Elon Musk praised the Chinese Communist Party this week for its 100th anniversary as the Tesla CEO seeks to expand his business dealings in China, even though the United States relies on the SpaceX founder to launch satellites and astronauts into space.
The CCP spent the past week commemorating the party’s founding, pointing to China’s increased economic power while rewriting history on the tens of millions who died during the Great Leap Forward, the Cultural Revolution and whitewashing systemic repression at Tiananmen Square, Hong Kong, Tibet, and Xinjiang.
Chinese state-owned Xinhua News tweeted Wednesday that “China has realized the first centenary goal,” sharing a quote from Chinese President Xi Jinping, who claimed, “China has realized the first centenary goal building a moderately prosperous society in all respects. This means that we have brought about a historic resolution to the problem of absolute poverty in China, and we are now marching in confident strides toward the second centenary goal of building China into a great modern socialist country in all respects.”
Musk replied to the tweet, telling his 57.7 million followers: “The economic prosperity that China has achieved is truly amazing, especially in infrastructure! I encourage people to visit and see for themselves.”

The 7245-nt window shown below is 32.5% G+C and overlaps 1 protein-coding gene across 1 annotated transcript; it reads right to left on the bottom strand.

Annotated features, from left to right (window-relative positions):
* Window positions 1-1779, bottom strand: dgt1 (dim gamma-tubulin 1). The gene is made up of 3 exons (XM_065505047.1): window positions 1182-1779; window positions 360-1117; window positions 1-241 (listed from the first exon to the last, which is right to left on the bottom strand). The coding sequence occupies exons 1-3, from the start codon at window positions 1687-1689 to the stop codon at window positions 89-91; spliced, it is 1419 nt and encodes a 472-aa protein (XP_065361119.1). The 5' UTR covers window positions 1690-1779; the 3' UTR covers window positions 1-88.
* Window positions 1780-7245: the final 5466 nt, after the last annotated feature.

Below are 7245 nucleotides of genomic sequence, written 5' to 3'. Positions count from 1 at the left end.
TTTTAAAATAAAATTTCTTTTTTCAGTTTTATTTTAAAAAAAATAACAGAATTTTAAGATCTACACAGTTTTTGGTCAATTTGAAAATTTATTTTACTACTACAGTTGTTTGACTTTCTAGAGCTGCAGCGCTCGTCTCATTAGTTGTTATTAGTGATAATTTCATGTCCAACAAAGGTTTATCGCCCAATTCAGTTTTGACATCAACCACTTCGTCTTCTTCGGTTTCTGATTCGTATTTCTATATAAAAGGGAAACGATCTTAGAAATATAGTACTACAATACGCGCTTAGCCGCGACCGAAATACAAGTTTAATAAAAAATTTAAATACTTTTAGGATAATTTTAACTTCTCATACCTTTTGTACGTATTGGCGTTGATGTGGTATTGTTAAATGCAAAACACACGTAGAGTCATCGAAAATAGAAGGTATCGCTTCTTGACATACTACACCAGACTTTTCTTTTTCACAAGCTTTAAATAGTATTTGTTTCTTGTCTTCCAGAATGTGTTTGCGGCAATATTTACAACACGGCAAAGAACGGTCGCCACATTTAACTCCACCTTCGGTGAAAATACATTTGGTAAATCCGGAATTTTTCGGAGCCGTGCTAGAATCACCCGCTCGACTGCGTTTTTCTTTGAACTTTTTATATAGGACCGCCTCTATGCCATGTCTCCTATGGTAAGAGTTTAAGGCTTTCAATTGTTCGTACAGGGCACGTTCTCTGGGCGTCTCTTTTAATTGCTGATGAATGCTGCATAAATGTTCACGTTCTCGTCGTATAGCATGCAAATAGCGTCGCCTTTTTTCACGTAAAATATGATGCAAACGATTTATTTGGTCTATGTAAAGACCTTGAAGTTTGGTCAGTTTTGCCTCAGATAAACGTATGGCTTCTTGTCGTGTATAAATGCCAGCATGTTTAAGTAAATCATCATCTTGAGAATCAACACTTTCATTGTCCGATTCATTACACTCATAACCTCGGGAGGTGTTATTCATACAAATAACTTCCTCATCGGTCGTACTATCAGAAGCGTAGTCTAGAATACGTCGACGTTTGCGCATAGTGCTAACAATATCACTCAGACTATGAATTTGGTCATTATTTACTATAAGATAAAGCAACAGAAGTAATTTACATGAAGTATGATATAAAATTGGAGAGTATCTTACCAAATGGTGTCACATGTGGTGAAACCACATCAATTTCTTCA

Musk’s comments were amplified by state-run media, with the Global Times running an article titled, “Elon Musk praises China’s ‘amazing’ economic prosperity on CPC centenary,” which claimed that “overseas companies congratulated China on its remarkable achievements made under the leadership of the Communist Party of China.”
The Chinese outlet noted Musk shared his tweet with 1.8 million followers on Weibo, China’s carefully monitored social media network.
Recent SEC filings by Tesla show its revenue has grown in China, bringing in $14.87 billion, $12.65 billion, and $15.2 billion from the U.S. in 2018, 2019, and 2020, respectively compared to Tesla’s revenue of $1.76 billion, $2.98 billion, and $6.66 billion in China during those same years.
However, it was reported in March that China is restricting the use of Tesla’s vehicles for the military and state-owned companies because of apparent data gathering concerns. Musk reportedly participated in a video conference with Chinese Premier Li Keqiang in March to address concerns and assure Chinese politicians the company would not provide the U.S. government with Chinese data.
Last week, it was reported “nearly all of the vehicles” that Tesla “has built and sold in China since opening a Gigafactory in Shanghai are being recalled over concerns about the cruise control system.”